Israeli Prime Minister Yair Lapid defended the creation of a Palestinian state in his speech at the UN General Assembly on Thursday (22). It was the first time in years that a representative of the country had advocated for the so-called two-state solution in the organization’s pulpit.
The tenor of the speech, anticipated by the Times of Israel the day before, was supported by some allies on the left, but angered ministers on the right of the coalition that now governs the country.
Lapid’s ally, former premier Naftali Bennett wrote on a social media site that there is “no logic to entertain the idea of a Palestinian state” today. “It has to be said clearly: there is no room for another country between the Mediterranean and the Jordan River. Not only because of our land rights, but also because there is practically no possibility of diplomatic negotiation with the Palestinians.”
Also on a virtual platform, Interior Minister Ayelet Shaked said that Lapid speaks for himself, not the government, and added that he has no legitimacy to represent the Israeli state when the issues at stake could harm the nation.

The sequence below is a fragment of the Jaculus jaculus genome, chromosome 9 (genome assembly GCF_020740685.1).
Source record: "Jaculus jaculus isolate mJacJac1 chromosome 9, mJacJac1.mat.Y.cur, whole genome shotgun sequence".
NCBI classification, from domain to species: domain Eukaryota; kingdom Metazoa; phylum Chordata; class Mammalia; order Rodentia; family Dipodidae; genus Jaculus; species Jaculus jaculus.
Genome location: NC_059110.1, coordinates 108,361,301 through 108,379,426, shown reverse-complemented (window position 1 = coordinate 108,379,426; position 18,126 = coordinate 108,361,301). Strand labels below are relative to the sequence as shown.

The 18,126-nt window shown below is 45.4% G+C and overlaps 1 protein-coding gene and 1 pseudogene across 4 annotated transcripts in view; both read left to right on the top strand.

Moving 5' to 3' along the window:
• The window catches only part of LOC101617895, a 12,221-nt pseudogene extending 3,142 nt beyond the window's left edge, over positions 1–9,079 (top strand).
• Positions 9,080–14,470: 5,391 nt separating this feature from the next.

Lapid also said that Israel will not allow Iran, his country’s historic enemy, to have a nuclear arsenal. The latter returned to negotiate a new nuclear agreement with the US, but negotiations have been stalled for months, despite the efforts of the international community – the previous pact, from 2015, was abandoned by the administration of Donald Trump.
Iranian President Ebrahim Raisi said the day before that Iran needed more reassurance that the US would not abandon the new treaty. “Can we trust them to keep their end of the bargain?” asked the leader.